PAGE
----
Most delicately, politically China has no allies. It is stringing a web of bilateral cooperation agreements, which are all untested under duress. China would be de facto isolated if the US or its allies (American alliances are two-way streets) decided to corner the country.
China strengths are twofold. Its economy and the potential promise of its market (I invest in your country and pledge a Chinese market share for your companies) can outweigh any competitor. Neither America nor any of its allies can do the same, at least at the moment, and this objectively gives Beijing a lot of clout especially with smaller countries where development means jobs, thus votes, and thus reelection for standing politicians. Yet this Chinese economic help often comes without much affection or real interest in the plight of the supported country.
The other advantage is the Belt and Road Initiative. Trade and better land communications, railways, roads, and bridges across the continent are felt as a necessity and a huge opportunity by all countries in the Eurasian continent. It is hard to stop this objective traction, although Chinese made and are making a lot of tactical mistakes in managing this traction.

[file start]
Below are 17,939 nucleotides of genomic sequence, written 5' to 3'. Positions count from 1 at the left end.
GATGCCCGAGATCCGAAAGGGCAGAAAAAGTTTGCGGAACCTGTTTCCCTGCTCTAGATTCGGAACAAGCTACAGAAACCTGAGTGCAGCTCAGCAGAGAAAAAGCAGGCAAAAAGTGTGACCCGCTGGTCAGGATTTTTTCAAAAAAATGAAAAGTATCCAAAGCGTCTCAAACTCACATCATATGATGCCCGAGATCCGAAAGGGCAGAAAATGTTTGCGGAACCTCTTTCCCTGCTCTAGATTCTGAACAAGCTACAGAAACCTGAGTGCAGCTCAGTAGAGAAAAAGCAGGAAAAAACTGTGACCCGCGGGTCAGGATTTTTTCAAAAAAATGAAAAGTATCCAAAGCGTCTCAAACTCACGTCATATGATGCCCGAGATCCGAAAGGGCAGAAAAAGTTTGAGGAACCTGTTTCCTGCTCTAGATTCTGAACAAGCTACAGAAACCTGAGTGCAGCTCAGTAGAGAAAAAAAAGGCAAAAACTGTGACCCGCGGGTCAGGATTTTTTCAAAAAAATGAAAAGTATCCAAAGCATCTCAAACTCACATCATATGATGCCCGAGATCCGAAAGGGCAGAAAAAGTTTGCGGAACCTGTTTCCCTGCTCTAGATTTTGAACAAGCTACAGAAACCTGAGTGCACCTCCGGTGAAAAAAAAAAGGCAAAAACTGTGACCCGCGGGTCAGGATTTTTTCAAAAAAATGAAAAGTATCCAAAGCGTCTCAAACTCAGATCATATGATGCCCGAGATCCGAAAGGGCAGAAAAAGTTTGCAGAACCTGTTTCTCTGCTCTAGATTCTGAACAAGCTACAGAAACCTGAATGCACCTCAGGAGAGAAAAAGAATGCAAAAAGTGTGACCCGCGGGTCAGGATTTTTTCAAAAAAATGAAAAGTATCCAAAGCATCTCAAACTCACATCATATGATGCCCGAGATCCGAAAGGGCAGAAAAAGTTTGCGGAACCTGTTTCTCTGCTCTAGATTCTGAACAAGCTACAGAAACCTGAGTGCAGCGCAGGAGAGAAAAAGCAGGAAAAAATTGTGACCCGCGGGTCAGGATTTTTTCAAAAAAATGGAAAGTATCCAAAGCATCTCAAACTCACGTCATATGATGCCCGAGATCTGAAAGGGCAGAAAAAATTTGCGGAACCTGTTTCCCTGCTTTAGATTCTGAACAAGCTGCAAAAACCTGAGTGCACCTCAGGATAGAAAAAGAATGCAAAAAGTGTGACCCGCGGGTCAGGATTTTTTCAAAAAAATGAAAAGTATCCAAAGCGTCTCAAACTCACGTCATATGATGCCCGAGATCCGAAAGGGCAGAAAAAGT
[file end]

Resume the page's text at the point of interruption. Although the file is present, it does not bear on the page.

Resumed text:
Again the fact that the quality of economic help and BRI is improving is evidence of Chinese adaptability and resilience.
Then with the summit, how will these countries’ strong and weak points be playing with the relative strengths and weaknesses of the two presidents? China will think only of itself and how to “seduce” Trump. The US will have to think of itself, of China, and also of all the U.S. allies with hooks and pulls in the American flesh.
Some of these regional allies are growing fed up with what they feel is China’s bullying attitude, and this is creating a vicious circle with US experts growing dissatisfied with China.
It is no mystery that while Trump prepared to go to China, Secretary of State Rex Tillerson traveled to India to clinch a military alliance with the state of 1.3 billion.
Beijing is addressing this issue. It defused its recent clash with India by de facto withdrawing, and it is mending fences with South Korea, forgetting about the controversial anti-missile system THAAD, pointed at North Korea but also aimed at China. But it is still unclear whether these moves come fast enough and with enough concessions.
Against this extremely complicated backdrop, the two presidents will talk of North Korea and trade. There could be progress on North Korea. Beijing is applying pressure to Pyongyang, which reportedly ordered the withdrawal of all its workers from China. Trade is more sensitive because it is really about market access for US companies. China is concerned about ushering in an “invasion” of foreign companies, which could crush Chinese competitors, and old State-Owned Enterprises (SOEs, for which so far there is no clear blueprint for reforms) bitterly want to protect their own turf.
Many things can go wrong then, and it would be a miracle if any progress is registered. Here, the US may have pros and cons whether a miracle happens or not, depending on the miracle. China, with a clear eye to carrying on its development, wants and needs a miracle, and this will happen, according to Cui Tiankai, one of its top diplomats. But then again, even if a miracle occurs in Beijing, who can promise Trump will be in a position to follow through?